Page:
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Type: Thesis
Title: Induced IVM: a new approach to oocyte maturation in vitro.
Author: Albuz, Firas Kamal
Issue Date: 2010
School/Discipline: School of Paediatrics and Reproductive Health
Abstract: Oocyte in vitro maturation (IVM) is a technique that would alter the management of human infertility if success rates were notably higher. Oocyte maturation in vivo is a highly orchestrated, induced process, whereby 3'-5'-cyclic adenosine monophosphate (cAMP)-mediated meiotic arrest is overridden by the gonadotrophin surge. However, using standard IVM, oocytes resume maturation spontaneously hence compromising developmental competence. The aim of this thesis was to establish an improved system for mammalian oocyte IVM by studying the inclusion of various forms of cAMP modulators during IVM and examine oocyte quality and developmental capacity. Firstly, this thesis includes a series of experiments designed to examine the effect of specific inhibition of phosphodiesterase type 8 (PDE8) during IVM of bovine oocytes on cAMP levels, meiotic and developmental capacity. The inhibition of PDE8 degradation resulted in a dose-dependent increase in cAMP levels and delayed oocyte meiotic resumption. However, the inhibition of PDE8 degradation failed to enhance oocyte developmental competence. This thesis includes an extensive series of studies designed to establish a novel induced-IVM system. Firstly, a pre-IVM phase was developed where immature bovine or mouse oocytes were briefly treated with the adenylate cyclase activator, forskolin and a non-specific PDE inhibitor, IBMX, which substantially increased intra-oocyte cAMP to in vivo physiological levels. Secondly, to maintain oocyte cAMP levels and prevent precocious oocyte maturation, oocytes were then matured with an oocyte-specific PDE 3 inhibitor, cilostamide and simultaneously induced to mature by FSH. The net effect of this system was an increase in oocyte-somatic cell gap-junctional communication and a delay in meiotic progression through prophase I to metaphase II, extending the standard IVM interval. Moreover FSH-induced maturation was prevented by an epidermal growth factor receptor inhibitor, AG1478, demonstrating that induced oocyte maturation functions via secondary autocrine signalling within the cumulus cell compartment. Results from the present thesis also demonstrated that induced-IVM leads to a substantial improvement in oocyte quality, which in turn had long-term developmental consequences improving embryo/fetal yield and pregnancy outcomes. The work presented in this thesis validates this technology using two mammalian models. In the bovine, induced-IVM more than doubled embryo yield (27% to 69%), relative to standard-IVM. Similarly in the mouse, induced-IVM substantially increased fertilization rate (55% vs. 82%), embryo yield (55% vs. 86%), embryo quality, implantation rate (28% vs. 53%), fetal yield (8% vs. 26%) and fetal weights (0.5g vs. 0.9g). All these embryo and fetal readouts using induced-IVM in mice were equivalent to those using in vivo matured oocytes (conventional IVF). In conclusion, induced-IVM mimics some of the characteristics of oocyte maturation in vivo and substantially improves oocyte developmental outcomes in two disparate mammalian species. The outcomes of the research presented in this thesis have provided a new perspective to our understanding of the mechanisms regulating oocyte maturation and the acquisition of developmental competence. The novel IVM system will provide new options for a wide range of reproductive biotechnologies including livestock breeding and conservation applications. Application of induced-IVM to human infertility will bring substantial cost and health benefits by simplifying ART protocols.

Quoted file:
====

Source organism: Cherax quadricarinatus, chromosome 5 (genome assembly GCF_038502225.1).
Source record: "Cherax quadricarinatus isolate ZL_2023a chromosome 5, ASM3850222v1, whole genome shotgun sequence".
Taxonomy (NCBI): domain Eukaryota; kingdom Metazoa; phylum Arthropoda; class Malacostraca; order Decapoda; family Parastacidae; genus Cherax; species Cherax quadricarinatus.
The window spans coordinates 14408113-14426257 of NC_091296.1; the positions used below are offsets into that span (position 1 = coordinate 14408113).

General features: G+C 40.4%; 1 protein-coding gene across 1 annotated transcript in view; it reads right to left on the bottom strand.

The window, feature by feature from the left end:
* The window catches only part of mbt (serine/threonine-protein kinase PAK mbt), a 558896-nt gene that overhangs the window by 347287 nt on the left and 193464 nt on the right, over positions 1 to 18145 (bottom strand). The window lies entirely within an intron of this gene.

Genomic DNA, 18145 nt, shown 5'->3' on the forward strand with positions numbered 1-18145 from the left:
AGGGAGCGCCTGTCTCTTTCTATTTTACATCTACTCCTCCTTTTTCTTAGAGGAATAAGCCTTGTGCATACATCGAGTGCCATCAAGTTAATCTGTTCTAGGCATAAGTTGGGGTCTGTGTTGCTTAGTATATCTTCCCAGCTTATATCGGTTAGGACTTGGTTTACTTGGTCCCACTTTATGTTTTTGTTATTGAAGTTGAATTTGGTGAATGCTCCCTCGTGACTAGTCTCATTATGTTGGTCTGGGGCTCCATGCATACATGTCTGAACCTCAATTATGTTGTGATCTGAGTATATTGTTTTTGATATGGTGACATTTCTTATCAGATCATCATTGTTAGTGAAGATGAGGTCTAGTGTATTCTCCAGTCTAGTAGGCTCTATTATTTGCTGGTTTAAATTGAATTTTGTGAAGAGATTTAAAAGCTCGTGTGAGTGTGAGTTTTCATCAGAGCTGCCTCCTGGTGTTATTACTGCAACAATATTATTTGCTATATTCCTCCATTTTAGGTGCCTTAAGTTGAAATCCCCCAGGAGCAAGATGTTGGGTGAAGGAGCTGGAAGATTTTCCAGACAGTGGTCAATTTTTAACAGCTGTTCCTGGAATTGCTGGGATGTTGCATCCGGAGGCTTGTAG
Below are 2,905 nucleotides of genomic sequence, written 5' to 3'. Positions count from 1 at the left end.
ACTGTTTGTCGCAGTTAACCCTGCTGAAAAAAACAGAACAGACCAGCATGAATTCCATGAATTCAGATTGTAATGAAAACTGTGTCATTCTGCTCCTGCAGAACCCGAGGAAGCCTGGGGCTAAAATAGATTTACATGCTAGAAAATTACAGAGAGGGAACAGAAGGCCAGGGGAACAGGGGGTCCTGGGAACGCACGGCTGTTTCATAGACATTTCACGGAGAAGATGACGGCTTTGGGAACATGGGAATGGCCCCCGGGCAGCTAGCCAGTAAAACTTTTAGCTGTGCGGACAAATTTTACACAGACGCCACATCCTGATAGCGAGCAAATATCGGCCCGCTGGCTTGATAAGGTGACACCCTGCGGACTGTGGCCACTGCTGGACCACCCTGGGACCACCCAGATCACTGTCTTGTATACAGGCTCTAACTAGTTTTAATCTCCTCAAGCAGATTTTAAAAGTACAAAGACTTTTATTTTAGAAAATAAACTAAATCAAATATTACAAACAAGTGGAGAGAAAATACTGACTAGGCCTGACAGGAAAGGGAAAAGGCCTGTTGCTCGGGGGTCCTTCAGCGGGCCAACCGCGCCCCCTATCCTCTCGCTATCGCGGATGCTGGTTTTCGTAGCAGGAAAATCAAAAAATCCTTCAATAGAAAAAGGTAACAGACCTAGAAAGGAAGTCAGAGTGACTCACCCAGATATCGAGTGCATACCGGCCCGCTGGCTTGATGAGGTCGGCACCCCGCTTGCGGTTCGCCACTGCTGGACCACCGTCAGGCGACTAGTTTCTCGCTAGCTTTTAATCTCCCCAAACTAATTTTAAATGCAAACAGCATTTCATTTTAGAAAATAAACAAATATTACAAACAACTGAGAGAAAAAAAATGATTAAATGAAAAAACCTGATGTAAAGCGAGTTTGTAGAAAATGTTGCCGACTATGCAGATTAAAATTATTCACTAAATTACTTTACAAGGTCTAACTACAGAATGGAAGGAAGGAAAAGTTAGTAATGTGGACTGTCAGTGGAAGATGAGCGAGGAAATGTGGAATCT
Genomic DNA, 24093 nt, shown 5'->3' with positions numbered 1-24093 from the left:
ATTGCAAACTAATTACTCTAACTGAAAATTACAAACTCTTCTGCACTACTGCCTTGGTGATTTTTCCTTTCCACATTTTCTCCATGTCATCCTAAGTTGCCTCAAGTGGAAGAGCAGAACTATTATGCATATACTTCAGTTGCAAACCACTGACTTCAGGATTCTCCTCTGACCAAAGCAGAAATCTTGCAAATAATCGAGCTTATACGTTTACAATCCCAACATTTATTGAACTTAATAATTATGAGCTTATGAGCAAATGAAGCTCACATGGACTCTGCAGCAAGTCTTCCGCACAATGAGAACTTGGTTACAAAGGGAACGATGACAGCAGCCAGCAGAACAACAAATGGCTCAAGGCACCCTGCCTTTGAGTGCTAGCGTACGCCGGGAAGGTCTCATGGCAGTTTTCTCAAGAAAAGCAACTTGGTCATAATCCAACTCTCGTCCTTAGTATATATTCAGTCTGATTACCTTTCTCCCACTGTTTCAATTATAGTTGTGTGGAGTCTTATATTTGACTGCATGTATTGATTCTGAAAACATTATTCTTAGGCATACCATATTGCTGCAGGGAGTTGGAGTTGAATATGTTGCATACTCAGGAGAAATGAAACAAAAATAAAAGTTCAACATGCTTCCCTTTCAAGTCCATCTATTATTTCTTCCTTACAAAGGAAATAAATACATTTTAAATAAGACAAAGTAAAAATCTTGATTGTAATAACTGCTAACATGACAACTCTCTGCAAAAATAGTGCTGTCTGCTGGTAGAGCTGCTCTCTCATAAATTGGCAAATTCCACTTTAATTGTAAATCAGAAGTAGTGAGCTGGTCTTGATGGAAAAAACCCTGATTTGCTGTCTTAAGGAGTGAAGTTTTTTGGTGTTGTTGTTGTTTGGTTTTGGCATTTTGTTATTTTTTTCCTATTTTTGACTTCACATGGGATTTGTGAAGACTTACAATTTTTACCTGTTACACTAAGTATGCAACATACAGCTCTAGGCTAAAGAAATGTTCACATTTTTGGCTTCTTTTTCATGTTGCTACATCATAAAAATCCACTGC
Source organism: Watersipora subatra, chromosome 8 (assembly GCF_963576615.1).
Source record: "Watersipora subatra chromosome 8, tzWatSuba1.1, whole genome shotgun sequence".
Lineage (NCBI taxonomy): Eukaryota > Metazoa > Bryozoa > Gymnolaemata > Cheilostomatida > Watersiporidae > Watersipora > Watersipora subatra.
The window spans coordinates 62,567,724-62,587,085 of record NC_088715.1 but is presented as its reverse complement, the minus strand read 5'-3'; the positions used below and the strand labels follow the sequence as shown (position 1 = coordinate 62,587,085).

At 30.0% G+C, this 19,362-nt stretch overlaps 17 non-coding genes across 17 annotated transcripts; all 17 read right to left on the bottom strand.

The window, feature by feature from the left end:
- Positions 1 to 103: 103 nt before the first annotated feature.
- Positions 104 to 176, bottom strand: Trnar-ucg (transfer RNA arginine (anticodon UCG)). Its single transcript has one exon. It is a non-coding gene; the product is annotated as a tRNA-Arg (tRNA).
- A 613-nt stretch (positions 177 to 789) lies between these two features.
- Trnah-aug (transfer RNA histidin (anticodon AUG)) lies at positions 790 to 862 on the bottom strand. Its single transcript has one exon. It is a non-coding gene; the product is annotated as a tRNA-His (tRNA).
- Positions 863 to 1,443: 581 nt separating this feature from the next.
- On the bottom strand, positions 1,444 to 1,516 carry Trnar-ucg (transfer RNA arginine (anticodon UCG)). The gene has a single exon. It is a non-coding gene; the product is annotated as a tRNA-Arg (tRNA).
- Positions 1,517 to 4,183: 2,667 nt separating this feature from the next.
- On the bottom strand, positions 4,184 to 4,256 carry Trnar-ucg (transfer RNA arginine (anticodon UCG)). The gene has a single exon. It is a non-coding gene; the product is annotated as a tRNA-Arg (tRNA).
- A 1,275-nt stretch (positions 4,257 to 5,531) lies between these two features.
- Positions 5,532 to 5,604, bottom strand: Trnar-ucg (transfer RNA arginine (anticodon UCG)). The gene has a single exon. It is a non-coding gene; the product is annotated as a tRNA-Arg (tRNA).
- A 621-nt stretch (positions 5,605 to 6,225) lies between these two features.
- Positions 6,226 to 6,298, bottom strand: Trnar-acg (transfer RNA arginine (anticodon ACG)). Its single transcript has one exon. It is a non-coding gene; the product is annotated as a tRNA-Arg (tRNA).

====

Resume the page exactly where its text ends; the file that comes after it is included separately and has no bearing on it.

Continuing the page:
Advisor: Gilchrist, Robert Bruce
Thompson, Jeremy Gilbert E.
Dissertation Note: Thesis (Ph.D.) -- University of Adelaide, School of Paediatrics and Reproductive Health, 2010
Keywords: assisted reproductive technologies; IVM; IVF; oocyte; embryo; cAMP
Appears in Collections:Research Theses

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